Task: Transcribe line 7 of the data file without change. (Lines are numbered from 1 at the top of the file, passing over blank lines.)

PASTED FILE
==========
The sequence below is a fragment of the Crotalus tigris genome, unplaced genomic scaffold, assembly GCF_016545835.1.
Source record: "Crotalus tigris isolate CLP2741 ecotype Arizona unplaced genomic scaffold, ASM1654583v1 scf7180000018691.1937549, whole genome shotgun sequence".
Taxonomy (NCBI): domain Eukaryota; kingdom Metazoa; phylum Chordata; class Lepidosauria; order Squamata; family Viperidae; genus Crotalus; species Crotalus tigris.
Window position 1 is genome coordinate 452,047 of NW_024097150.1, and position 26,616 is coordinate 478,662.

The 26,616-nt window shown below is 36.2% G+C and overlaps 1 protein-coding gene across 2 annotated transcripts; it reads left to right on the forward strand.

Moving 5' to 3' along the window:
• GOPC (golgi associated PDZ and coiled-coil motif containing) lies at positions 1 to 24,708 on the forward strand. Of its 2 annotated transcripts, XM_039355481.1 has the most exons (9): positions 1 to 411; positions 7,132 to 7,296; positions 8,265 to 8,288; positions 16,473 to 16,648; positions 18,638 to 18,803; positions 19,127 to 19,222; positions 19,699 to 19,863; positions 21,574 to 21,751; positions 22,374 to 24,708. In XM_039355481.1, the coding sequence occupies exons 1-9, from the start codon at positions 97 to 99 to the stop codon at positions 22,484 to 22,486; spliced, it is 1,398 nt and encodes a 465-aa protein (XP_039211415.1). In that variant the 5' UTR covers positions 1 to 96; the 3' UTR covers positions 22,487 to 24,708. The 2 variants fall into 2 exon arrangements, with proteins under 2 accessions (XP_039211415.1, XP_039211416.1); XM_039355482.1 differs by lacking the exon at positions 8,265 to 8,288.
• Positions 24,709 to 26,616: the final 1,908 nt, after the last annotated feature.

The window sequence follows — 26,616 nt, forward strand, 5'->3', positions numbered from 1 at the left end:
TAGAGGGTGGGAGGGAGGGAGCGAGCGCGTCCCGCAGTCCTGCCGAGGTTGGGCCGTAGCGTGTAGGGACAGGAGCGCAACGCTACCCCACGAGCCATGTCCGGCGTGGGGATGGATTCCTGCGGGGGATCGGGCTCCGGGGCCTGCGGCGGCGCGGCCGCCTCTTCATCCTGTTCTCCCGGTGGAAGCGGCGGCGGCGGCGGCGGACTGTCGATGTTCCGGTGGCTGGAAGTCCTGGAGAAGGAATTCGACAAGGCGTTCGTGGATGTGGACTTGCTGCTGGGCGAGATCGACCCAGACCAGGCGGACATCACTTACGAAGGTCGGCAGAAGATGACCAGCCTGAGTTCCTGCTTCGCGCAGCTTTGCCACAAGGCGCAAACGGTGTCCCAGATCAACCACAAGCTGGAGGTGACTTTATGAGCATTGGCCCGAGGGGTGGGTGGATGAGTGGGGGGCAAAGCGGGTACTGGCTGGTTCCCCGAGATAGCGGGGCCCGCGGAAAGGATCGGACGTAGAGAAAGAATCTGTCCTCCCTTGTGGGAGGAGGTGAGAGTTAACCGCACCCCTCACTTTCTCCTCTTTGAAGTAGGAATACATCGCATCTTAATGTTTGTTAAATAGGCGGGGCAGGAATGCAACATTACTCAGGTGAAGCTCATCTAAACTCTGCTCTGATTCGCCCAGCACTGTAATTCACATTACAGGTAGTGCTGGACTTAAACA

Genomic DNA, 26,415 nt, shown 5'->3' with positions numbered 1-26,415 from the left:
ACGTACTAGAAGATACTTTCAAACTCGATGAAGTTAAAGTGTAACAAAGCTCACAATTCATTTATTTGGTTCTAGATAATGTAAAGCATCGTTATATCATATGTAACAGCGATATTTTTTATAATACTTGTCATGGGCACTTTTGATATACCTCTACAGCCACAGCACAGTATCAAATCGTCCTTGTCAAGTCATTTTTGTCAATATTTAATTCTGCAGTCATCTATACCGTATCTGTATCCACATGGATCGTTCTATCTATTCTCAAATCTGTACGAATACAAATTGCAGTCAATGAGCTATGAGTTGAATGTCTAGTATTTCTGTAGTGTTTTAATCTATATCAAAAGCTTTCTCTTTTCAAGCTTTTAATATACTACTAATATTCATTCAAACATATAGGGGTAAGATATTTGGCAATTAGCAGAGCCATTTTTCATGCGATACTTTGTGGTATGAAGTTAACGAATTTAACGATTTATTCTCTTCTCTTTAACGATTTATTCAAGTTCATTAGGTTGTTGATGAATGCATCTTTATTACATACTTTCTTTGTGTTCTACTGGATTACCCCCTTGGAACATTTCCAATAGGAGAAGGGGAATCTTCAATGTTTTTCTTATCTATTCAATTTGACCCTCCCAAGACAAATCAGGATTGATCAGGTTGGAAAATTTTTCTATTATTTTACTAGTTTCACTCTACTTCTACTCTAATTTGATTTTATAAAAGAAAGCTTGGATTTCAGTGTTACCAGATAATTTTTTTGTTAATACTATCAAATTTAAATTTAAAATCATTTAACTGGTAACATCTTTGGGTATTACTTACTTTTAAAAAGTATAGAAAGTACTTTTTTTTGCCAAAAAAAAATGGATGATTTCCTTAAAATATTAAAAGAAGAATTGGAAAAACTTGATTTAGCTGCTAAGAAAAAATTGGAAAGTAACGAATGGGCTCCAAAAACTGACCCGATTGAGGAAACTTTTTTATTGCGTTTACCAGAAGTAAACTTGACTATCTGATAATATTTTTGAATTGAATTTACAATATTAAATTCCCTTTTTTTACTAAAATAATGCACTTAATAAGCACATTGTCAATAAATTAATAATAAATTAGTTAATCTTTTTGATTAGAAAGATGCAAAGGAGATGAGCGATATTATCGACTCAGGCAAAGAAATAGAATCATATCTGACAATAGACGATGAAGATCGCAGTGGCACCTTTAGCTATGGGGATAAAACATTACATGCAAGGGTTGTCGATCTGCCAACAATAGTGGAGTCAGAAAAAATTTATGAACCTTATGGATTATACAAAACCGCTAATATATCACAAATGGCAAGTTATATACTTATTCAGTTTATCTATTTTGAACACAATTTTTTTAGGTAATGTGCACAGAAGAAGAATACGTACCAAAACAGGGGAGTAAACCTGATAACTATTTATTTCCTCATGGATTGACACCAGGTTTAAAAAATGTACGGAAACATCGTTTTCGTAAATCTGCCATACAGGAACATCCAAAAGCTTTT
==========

• GOPC (golgi associated PDZ and coiled-coil motif containing) lies at positions 1 to 24,708 on the forward strand. Of its 2 annotated transcripts, XM_039355481.1 has the most exons (9): positions 1 to 411; positions 7,132 to 7,296; positions 8,265 to 8,288; positions 16,473 to 16,648; positions 18,638 to 18,803; positions 19,127 to 19,222; positions 19,699 to 19,863; positions 21,574 to 21,751; positions 22,374 to 24,708. In XM_039355481.1, the coding sequence occupies exons 1-9, from the start codon at positions 97 to 99 to the stop codon at positions 22,484 to 22,486; spliced, it is 1,398 nt and encodes a 465-aa protein (XP_039211415.1). In that variant the 5' UTR covers positions 1 to 96; the 3' UTR covers positions 22,487 to 24,708. The 2 variants fall into 2 exon arrangements, with proteins under 2 accessions (XP_039211415.1, XP_039211416.1); XM_039355482.1 differs by lacking the exon at positions 8,265 to 8,288.